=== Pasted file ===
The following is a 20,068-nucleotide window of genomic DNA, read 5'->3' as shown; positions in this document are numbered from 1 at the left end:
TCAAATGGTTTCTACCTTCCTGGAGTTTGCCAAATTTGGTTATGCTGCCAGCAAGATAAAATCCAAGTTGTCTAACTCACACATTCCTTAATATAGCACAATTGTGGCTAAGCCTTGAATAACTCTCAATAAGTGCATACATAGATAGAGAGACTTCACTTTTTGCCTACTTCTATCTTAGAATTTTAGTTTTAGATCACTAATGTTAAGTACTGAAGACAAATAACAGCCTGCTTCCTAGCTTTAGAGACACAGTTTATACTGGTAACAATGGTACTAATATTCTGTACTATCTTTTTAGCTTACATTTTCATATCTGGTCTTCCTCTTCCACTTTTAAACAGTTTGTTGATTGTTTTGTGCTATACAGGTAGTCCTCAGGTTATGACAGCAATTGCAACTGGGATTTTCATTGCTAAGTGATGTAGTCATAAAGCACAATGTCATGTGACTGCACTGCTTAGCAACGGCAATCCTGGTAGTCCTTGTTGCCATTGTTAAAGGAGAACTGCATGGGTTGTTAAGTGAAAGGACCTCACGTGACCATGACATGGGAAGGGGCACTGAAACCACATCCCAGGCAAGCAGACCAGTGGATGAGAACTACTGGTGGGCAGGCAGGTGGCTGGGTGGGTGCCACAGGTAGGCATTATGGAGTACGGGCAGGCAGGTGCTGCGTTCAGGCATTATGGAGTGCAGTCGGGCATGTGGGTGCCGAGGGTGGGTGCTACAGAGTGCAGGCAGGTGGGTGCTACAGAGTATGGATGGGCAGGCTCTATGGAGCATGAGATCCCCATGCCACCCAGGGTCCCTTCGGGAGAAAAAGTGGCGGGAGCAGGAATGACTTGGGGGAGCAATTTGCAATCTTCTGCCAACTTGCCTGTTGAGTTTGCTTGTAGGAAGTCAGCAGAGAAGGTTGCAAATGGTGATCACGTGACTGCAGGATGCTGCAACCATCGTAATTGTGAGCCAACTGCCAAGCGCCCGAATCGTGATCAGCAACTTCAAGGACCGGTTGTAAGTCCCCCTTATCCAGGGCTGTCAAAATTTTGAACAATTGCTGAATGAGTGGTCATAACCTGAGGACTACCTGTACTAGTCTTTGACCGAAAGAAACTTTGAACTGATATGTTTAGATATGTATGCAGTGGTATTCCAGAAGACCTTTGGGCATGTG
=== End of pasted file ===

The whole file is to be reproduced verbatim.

The following is a 20,068-nucleotide window of genomic DNA, read 5'->3' as shown; positions in this document are numbered from 1 at the left end:
TCAAATGGTTTCTACCTTCCTGGAGTTTGCCAAATTTGGTTATGCTGCCAGCAAGATAAAATCCAAGTTGTCTAACTCACACATTCCTTAATATAGCACAATTGTGGCTAAGCCTTGAATAACTCTCAATAAGTGCATACATAGATAGAGAGACTTCACTTTTTGCCTACTTCTATCTTAGAATTTTAGTTTTAGATCACTAATGTTAAGTACTGAAGACAAATAACAGCCTGCTTCCTAGCTTTAGAGACACAGTTTATACTGGTAACAATGGTACTAATATTCTGTACTATCTTTTTAGCTTACATTTTCATATCTGGTCTTCCTCTTCCACTTTTAAACAGTTTGTTGATTGTTTTGTGCTATACAGGTAGTCCTCAGGTTATGACAGCAATTGCAACTGGGATTTTCATTGCTAAGTGATGTAGTCATAAAGCACAATGTCATGTGACTGCACTGCTTAGCAACGGCAATCCTGGTAGTCCTTGTTGCCATTGTTAAAGGAGAACTGCATGGGTTGTTAAGTGAAAGGACCTCACGTGACCATGACATGGGAAGGGGCACTGAAACCACATCCCAGGCAAGCAGACCAGTGGATGAGAACTACTGGTGGGCAGGCAGGTGGCTGGGTGGGTGCCACAGGTAGGCATTATGGAGTACGGGCAGGCAGGTGCTGCGTTCAGGCATTATGGAGTGCAGTCGGGCATGTGGGTGCCGAGGGTGGGTGCTACAGAGTGCAGGCAGGTGGGTGCTACAGAGTATGGATGGGCAGGCTCTATGGAGCATGAGATCCCCATGCCACCCAGGGTCCCTTCGGGAGAAAAAGTGGCGGGAGCAGGAATGACTTGGGGGAGCAATTTGCAATCTTCTGCCAACTTGCCTGTTGAGTTTGCTTGTAGGAAGTCAGCAGAGAAGGTTGCAAATGGTGATCACGTGACTGCAGGATGCTGCAACCATCGTAATTGTGAGCCAACTGCCAAGCGCCCGAATCGTGATCAGCAACTTCAAGGACCGGTTGTAAGTCCCCCTTATCCAGGGCTGTCAAAATTTTGAACAATTGCTGAATGAGTGGTCATAACCTGAGGACTACCTGTACTAGTCTTTGACCGAAAGAAACTTTGAACTGATATGTTTAGATATGTATGCAGTGGTATTCCAGAAGACCTTTGGGCATGTG